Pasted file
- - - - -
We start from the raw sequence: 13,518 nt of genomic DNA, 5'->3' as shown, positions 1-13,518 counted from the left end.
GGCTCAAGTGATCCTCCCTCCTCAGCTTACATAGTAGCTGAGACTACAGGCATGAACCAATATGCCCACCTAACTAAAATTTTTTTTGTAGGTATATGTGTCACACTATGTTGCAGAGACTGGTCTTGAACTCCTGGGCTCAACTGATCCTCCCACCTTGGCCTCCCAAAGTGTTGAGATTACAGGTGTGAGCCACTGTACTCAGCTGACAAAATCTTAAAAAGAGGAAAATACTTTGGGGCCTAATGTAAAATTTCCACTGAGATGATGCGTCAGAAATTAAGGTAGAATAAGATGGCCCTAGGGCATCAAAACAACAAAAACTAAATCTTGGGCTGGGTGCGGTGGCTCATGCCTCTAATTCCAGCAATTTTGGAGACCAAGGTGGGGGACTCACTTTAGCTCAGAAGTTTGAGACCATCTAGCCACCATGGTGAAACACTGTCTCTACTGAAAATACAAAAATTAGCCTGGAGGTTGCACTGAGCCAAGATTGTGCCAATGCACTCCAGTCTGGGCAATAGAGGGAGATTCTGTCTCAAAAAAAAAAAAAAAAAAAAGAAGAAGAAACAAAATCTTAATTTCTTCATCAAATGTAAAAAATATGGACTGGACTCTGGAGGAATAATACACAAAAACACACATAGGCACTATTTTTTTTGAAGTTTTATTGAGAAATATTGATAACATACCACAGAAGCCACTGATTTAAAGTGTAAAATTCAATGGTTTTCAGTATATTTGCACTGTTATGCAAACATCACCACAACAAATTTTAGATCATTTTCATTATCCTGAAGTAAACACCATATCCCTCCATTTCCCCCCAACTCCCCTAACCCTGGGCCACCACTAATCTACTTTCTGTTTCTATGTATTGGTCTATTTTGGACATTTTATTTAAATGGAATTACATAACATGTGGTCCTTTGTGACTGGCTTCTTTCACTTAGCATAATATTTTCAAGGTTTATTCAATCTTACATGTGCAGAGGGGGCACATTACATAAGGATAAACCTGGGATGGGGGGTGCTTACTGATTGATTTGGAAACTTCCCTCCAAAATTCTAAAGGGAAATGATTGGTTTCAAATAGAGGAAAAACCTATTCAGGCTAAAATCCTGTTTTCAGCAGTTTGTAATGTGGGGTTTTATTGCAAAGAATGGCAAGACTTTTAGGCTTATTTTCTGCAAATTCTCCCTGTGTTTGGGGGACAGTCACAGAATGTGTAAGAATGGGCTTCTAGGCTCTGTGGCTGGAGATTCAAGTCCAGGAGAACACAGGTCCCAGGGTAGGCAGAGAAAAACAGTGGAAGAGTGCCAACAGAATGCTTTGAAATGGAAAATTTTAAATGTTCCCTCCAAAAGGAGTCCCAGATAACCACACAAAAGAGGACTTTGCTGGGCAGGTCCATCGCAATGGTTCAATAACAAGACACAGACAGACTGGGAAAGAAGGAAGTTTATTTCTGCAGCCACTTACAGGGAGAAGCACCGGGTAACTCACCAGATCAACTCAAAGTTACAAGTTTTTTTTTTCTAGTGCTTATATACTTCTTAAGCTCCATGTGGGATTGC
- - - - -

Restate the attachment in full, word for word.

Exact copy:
We start from the raw sequence: 13,518 nt of genomic DNA, 5'->3' as shown, positions 1-13,518 counted from the left end.
GGCTCAAGTGATCCTCCCTCCTCAGCTTACATAGTAGCTGAGACTACAGGCATGAACCAATATGCCCACCTAACTAAAATTTTTTTTGTAGGTATATGTGTCACACTATGTTGCAGAGACTGGTCTTGAACTCCTGGGCTCAACTGATCCTCCCACCTTGGCCTCCCAAAGTGTTGAGATTACAGGTGTGAGCCACTGTACTCAGCTGACAAAATCTTAAAAAGAGGAAAATACTTTGGGGCCTAATGTAAAATTTCCACTGAGATGATGCGTCAGAAATTAAGGTAGAATAAGATGGCCCTAGGGCATCAAAACAACAAAAACTAAATCTTGGGCTGGGTGCGGTGGCTCATGCCTCTAATTCCAGCAATTTTGGAGACCAAGGTGGGGGACTCACTTTAGCTCAGAAGTTTGAGACCATCTAGCCACCATGGTGAAACACTGTCTCTACTGAAAATACAAAAATTAGCCTGGAGGTTGCACTGAGCCAAGATTGTGCCAATGCACTCCAGTCTGGGCAATAGAGGGAGATTCTGTCTCAAAAAAAAAAAAAAAAAAAAGAAGAAGAAACAAAATCTTAATTTCTTCATCAAATGTAAAAAATATGGACTGGACTCTGGAGGAATAATACACAAAAACACACATAGGCACTATTTTTTTTGAAGTTTTATTGAGAAATATTGATAACATACCACAGAAGCCACTGATTTAAAGTGTAAAATTCAATGGTTTTCAGTATATTTGCACTGTTATGCAAACATCACCACAACAAATTTTAGATCATTTTCATTATCCTGAAGTAAACACCATATCCCTCCATTTCCCCCCAACTCCCCTAACCCTGGGCCACCACTAATCTACTTTCTGTTTCTATGTATTGGTCTATTTTGGACATTTTATTTAAATGGAATTACATAACATGTGGTCCTTTGTGACTGGCTTCTTTCACTTAGCATAATATTTTCAAGGTTTATTCAATCTTACATGTGCAGAGGGGGCACATTACATAAGGATAAACCTGGGATGGGGGGTGCTTACTGATTGATTTGGAAACTTCCCTCCAAAATTCTAAAGGGAAATGATTGGTTTCAAATAGAGGAAAAACCTATTCAGGCTAAAATCCTGTTTTCAGCAGTTTGTAATGTGGGGTTTTATTGCAAAGAATGGCAAGACTTTTAGGCTTATTTTCTGCAAATTCTCCCTGTGTTTGGGGGACAGTCACAGAATGTGTAAGAATGGGCTTCTAGGCTCTGTGGCTGGAGATTCAAGTCCAGGAGAACACAGGTCCCAGGGTAGGCAGAGAAAAACAGTGGAAGAGTGCCAACAGAATGCTTTGAAATGGAAAATTTTAAATGTTCCCTCCAAAAGGAGTCCCAGATAACCACACAAAAGAGGACTTTGCTGGGCAGGTCCATCGCAATGGTTCAATAACAAGACACAGACAGACTGGGAAAGAAGGAAGTTTATTTCTGCAGCCACTTACAGGGAGAAGCACCGGGTAACTCACCAGATCAACTCAAAGTTACAAGTTTTTTTTTTCTAGTGCTTATATACTTCTTAAGCTCCATGTGGGATTGC